São Paulo reopens schools, eases restrictions amid mass COVID-19 deaths

São Paulo began a new phase of easing measures against the spread of the coronavirus yesterday after having recorded the deadliest week of the COVID-19 pandemic in Brazil’s most populous and wealthiest state. Last week, the government of right-wing Governor João Doria (PSDB) also allowed public and private schools to partially reopen for in-person classes.

The new “transitional” phase, between the “red” and “orange” phases of the supposed pandemic containment plan, the São Paulo Plan, will allow the reopening of nonessential businesses between 11 a.m. and 7 p.m. and the holding of in-person religious ceremonies, both with a maximum capacity of 25 percent. From April 24 on, gyms, bars and restaurants will be allowed to reopen under the same criteria.

Governor Doria, sixth from left, at March 11 press conference announcing "emergency" phase in São Paulo (Credit: São Paulo Government)

It was the second week in a row that the Doria government updated the São Paulo Plan after the state spent 28 days in the “emergency” phase, between March 15 and April 9, in which even services considered “essential” were restricted. The main justification for these changes was a slight decrease in ICU bed occupancy rates in recent weeks. On April 9, when the state moved from the “emergency” to the “red” phase, the rate was 88.3 percent, dropping to 85.3 percent on Friday, when the “transitional” phase was announced.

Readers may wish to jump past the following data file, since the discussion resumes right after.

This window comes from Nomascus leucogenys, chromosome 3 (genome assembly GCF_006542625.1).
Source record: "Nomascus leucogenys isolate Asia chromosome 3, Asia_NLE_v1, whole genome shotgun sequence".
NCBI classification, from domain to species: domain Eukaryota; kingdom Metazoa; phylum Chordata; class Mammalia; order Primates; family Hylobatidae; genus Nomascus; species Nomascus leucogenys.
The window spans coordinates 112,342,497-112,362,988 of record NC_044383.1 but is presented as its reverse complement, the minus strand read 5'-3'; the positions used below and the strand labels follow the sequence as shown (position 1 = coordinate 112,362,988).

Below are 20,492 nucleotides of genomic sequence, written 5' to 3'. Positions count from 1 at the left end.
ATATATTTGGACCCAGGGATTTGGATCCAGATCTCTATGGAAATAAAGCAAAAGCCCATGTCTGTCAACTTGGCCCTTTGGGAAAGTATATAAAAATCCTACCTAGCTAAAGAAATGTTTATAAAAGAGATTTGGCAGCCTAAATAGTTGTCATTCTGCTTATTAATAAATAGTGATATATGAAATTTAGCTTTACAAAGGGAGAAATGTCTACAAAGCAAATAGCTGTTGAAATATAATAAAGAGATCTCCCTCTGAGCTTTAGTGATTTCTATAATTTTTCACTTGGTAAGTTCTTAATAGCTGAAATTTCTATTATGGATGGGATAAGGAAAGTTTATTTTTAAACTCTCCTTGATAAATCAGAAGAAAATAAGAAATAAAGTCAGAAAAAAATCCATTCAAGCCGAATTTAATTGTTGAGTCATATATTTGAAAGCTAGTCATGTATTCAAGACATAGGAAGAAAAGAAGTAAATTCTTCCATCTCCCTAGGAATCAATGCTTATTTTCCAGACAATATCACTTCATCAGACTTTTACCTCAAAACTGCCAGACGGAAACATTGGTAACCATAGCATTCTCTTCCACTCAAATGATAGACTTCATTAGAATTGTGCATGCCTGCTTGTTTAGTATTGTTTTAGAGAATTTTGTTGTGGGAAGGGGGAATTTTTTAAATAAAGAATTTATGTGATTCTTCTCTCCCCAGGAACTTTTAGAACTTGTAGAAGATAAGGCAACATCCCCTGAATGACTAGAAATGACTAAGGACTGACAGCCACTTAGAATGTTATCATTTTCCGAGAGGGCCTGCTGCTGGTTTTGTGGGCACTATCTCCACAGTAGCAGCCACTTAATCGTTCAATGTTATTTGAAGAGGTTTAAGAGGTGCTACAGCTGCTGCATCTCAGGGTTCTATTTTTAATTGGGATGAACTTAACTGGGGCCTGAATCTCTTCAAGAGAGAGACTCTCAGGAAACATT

The “transitional” phase is the latest change made to the criteria of the “São Paulo Plan” in order to reopen the economy, even with pandemic raging. Before, the state could leave the “red” phase with an ICU occupancy rate below 75 percent, and only essential services were allowed to operate. According to the state’s economic development secretary, Patricia Ellen, this new phase “was born” from “dialog with the [economic] sectors and their request was that we need to resume activities.”

Domingos Alves, a professor at the University of São Paulo, told AFP that this change “is absurd. How are these new flexibilization measures announced when everything indicates that next week or the week after we’ll have a shortage of supplies to keep people inside the hospitals?” He referred to the lack of medications needed to intubate patients in many hospitals in São Paulo, which is causing many of them to refuse new patients even with available beds. Since March, 543 patients have died waiting for an ICU bed in the state.

After recording 1,282 deaths last Tuesday, the third deadliest day of the pandemic, last week ended with a record 5,690 COVID-19 deaths, a number almost three times higher than at the peak of the first wave in July. It is the eighth week in a row with an increase in deaths, which has led to the number of deaths in Sao Paulo surpassing the number of births for the first time in history. São Paulo, which has 21 percent of the Brazilian population, accounts for 28 percent of the deaths in Brazil. The country, in turn, has registered 25 percent of the deaths in the world. By Saturday, the state had recorded a total of 88,000 deaths and 2.7 million cases.